Humans have historically used soil as a material for flood control, irrigation purposes, burial sites, building foundations, and as construction material for buildings. First activities were linked to irrigation and flood control, as demonstrated by traces of dykes, dams, and canals dating back to at least 2000 BCE that were found in ancient Egypt, ancient Mesopotamia and the Fertile Crescent, as well as around the early settlements of Mohenjo Daro and Harappa in the Indus valley. As the cities expanded, structures were erected supported by formalized foundations; Ancient Greeks notably constructed pad footings and strip-and-raft foundations. Until the 18th century, however, no theoretical basis for soil design had been developed and the discipline was more of an art than a science, relying on past experience.
Several foundation-related engineering problems, such as the Leaning Tower of Pisa, prompted scientists to begin taking a more scientific-based approach to examining the subsurface. The earliest advances occurred in the development of earth pressure theories for the construction of retaining walls. Henri Gautier, a French Royal Engineer, recognized the "natural slope" of different soils in 1717, an idea later known as the soil's angle of repose. A rudimentary soil classification system was also developed based on a material's unit weight, which is no longer considered a good indication of soil type.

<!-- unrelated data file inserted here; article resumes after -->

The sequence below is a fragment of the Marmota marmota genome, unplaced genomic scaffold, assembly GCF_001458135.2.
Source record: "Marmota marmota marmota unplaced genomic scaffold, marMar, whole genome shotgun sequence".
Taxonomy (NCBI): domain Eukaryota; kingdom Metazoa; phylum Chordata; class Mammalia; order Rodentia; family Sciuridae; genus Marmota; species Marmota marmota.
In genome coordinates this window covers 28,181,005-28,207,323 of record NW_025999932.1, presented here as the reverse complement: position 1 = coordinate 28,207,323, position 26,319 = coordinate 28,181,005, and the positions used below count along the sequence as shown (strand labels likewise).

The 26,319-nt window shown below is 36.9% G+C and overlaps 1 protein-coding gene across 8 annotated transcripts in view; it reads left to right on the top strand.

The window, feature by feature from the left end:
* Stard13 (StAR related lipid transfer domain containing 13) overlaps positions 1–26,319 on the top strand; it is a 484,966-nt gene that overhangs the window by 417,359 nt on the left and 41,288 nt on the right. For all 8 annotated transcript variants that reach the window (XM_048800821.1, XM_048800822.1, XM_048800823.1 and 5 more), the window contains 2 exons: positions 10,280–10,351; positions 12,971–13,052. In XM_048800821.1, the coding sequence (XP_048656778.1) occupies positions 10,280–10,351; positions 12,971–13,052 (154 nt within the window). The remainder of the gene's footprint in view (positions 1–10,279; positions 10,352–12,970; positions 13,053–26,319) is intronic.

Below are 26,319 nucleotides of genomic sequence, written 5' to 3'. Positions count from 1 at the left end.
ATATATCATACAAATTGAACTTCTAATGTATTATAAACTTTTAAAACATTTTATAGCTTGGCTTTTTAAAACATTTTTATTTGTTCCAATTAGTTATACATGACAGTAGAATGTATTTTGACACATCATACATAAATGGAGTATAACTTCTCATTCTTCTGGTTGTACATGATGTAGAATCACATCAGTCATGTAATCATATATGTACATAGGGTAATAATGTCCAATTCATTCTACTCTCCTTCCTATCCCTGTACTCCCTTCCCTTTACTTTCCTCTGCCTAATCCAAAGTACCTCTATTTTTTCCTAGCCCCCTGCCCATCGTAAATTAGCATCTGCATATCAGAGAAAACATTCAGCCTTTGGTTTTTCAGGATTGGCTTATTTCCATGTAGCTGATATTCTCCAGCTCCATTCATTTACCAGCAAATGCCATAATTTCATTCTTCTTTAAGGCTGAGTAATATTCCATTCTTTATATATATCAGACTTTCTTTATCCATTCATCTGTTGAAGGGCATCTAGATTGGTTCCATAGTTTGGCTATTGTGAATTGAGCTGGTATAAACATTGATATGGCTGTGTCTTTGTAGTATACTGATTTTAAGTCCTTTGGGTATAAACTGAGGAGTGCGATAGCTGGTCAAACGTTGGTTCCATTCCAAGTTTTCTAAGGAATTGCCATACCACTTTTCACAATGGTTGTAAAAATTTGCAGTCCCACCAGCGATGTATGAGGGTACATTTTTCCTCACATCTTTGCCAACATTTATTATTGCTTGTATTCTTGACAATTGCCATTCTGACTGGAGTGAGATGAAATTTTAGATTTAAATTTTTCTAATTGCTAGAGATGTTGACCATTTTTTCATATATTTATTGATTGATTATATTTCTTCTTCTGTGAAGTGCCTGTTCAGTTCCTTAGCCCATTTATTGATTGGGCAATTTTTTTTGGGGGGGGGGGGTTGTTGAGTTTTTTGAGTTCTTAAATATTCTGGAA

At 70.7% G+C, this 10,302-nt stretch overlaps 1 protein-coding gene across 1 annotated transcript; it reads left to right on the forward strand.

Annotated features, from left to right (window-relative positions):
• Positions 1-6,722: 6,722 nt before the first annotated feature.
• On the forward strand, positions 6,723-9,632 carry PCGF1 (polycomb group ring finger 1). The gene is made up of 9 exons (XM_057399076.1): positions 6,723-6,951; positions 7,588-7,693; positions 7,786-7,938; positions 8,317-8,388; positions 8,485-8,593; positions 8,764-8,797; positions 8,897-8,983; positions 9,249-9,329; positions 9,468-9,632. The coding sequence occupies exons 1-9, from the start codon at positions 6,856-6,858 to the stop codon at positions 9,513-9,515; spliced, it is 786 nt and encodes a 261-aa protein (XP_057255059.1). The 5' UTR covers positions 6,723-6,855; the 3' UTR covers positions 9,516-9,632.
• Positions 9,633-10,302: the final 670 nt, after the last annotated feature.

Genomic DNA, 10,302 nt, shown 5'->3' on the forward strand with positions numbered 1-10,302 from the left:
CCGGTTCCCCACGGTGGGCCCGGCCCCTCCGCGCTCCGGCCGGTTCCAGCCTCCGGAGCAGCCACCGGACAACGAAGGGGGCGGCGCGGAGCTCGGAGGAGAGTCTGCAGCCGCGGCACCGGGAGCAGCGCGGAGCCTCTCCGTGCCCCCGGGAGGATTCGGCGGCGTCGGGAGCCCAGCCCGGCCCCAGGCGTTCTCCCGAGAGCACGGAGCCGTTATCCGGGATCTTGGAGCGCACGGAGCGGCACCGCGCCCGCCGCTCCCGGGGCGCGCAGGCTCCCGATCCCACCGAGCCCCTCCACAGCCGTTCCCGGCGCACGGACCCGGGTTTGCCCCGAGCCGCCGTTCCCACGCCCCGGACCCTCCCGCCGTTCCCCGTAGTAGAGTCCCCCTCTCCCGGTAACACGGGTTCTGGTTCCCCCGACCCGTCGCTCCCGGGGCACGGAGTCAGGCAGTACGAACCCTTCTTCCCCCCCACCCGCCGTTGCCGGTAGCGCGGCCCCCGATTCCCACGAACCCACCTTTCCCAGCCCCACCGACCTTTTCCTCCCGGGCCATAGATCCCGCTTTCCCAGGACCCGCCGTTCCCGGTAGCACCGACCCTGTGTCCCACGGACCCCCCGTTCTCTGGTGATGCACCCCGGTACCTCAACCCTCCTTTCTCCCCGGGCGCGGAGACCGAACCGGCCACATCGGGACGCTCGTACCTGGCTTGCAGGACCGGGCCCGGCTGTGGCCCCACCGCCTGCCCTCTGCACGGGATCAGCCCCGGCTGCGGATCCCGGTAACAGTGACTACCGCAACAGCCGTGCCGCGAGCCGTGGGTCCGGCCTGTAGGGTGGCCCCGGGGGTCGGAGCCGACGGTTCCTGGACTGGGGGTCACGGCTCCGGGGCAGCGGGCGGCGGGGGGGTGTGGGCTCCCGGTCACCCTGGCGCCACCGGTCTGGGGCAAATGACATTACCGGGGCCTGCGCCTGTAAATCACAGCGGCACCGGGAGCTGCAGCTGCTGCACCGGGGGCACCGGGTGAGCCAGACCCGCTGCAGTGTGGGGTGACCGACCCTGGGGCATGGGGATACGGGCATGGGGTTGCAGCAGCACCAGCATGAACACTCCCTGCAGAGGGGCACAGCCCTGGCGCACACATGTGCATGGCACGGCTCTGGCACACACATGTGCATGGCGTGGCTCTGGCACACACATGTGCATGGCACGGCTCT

The application of the principles of mechanics to soils was documented as early as 1773 when Charles Coulomb (a physicist, engineer, and army Captain) developed improved methods to determine the earth pressures against military ramparts. Coulomb observed that, at failure, a distinct slip plane would form behind a sliding retaining wall and he suggested that the maximum shear stress on the slip plane, for design purposes, was the sum of the soil cohesion, and friction, where is the normal stress on the slip plane and is the friction angle of the soil. By combining Coulomb's theory with Christian Otto Mohr's 2D stress state, the theory became known as Mohr-Coulomb theory. Although it is now recognized that precise determination of cohesion is impossible because is not a fundamental soil property, the Mohr-Coulomb theory is still used in practice today.